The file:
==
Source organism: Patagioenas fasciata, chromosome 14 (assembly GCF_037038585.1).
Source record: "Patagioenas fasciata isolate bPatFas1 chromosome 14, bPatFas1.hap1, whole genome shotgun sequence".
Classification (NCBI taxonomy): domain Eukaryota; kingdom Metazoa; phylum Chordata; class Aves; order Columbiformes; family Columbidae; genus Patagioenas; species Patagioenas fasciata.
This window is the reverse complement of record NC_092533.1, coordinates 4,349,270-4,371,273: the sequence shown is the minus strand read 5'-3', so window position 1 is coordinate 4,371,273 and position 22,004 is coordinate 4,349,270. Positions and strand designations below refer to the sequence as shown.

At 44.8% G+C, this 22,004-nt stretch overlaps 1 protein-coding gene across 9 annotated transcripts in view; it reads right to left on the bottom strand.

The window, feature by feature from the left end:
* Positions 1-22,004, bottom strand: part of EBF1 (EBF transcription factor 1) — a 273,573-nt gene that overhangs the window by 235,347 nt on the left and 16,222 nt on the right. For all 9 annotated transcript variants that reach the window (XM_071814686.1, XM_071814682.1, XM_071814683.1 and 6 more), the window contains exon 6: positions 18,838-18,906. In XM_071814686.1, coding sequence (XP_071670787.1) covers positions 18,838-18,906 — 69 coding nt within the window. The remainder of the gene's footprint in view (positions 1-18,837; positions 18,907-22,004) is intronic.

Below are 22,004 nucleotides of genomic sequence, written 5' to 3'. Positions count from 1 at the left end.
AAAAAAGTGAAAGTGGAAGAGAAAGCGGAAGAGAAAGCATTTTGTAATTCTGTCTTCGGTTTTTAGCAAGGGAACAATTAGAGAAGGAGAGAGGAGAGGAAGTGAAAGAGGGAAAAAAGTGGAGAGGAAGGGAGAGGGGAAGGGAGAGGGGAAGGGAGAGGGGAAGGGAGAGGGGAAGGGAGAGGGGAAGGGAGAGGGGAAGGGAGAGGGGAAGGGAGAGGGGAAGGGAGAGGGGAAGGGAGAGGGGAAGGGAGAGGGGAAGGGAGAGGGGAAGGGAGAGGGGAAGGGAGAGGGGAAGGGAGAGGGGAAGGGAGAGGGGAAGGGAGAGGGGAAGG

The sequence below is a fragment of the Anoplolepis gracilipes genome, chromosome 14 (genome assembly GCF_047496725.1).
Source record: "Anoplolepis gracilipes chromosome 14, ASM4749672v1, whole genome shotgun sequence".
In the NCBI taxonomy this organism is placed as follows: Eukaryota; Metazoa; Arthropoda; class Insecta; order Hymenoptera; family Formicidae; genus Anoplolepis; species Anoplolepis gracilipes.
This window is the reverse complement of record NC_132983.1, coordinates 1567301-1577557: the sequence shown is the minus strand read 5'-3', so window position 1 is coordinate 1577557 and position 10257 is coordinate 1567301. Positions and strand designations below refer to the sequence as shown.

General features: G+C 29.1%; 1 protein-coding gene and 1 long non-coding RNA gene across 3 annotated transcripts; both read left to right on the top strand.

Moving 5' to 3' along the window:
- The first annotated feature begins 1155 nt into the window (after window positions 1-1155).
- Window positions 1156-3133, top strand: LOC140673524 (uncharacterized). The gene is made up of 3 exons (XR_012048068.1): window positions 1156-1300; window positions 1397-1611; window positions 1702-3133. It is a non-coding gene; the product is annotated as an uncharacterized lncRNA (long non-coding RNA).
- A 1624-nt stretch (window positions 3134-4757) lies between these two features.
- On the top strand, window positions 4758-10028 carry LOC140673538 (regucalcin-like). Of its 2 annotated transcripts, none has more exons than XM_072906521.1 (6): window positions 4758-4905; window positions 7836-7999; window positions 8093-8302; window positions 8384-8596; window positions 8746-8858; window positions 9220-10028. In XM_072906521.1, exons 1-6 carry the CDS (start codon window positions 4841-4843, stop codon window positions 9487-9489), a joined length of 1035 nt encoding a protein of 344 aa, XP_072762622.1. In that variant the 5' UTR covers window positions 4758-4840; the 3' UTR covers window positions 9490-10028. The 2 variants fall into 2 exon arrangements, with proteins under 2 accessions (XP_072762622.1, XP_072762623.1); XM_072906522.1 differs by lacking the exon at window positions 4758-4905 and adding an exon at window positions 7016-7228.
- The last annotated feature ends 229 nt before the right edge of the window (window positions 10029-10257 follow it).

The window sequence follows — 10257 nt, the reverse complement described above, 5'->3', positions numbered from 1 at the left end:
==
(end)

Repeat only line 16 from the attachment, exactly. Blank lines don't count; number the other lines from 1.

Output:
- The first annotated feature begins 1155 nt into the window (after window positions 1-1155).